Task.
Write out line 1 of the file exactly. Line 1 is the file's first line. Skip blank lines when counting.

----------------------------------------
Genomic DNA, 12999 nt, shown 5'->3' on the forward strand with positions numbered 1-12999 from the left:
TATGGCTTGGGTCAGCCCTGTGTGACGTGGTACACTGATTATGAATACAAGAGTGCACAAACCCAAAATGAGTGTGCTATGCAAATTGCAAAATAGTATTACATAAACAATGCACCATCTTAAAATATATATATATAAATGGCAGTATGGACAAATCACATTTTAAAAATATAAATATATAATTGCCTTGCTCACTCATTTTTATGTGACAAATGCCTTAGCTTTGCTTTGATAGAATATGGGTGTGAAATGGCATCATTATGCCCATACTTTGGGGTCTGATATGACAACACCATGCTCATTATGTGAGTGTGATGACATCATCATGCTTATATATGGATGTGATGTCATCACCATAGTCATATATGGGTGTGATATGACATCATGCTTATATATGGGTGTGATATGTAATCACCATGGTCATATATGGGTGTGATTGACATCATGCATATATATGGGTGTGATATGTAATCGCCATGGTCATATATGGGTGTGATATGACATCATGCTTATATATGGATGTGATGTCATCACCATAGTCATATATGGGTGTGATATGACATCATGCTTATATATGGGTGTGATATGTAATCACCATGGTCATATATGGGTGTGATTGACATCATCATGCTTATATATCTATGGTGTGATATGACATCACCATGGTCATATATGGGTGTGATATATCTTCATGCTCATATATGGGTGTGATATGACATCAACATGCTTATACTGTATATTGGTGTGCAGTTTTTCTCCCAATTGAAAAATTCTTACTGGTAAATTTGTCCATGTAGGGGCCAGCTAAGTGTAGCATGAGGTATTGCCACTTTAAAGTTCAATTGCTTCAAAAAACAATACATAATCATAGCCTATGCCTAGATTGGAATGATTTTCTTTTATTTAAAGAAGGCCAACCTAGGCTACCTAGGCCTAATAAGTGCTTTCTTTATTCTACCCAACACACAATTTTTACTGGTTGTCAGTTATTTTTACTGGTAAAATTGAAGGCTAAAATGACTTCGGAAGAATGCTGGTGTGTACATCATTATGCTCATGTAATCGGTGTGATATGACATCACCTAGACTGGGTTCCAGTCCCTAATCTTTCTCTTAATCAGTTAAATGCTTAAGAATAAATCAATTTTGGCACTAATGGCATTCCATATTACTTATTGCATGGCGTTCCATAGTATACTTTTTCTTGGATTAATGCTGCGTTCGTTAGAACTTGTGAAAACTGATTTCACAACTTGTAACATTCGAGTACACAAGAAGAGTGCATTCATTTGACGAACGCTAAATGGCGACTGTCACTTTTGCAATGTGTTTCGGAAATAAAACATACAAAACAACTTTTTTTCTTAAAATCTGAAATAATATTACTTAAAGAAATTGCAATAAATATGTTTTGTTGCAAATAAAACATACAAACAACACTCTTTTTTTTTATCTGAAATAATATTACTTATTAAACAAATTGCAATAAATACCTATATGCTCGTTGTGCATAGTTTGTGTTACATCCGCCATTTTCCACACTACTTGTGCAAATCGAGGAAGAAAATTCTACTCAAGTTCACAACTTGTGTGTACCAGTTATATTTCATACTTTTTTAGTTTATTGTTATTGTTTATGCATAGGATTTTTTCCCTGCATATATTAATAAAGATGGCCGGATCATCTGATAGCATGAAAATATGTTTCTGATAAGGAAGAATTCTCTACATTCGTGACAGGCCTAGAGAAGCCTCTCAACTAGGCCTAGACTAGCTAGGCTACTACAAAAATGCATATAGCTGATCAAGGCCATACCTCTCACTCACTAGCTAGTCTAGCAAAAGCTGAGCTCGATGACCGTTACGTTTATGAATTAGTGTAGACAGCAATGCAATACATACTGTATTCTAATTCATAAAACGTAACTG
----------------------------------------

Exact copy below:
Genomic DNA, 12999 nt, shown 5'->3' on the forward strand with positions numbered 1-12999 from the left: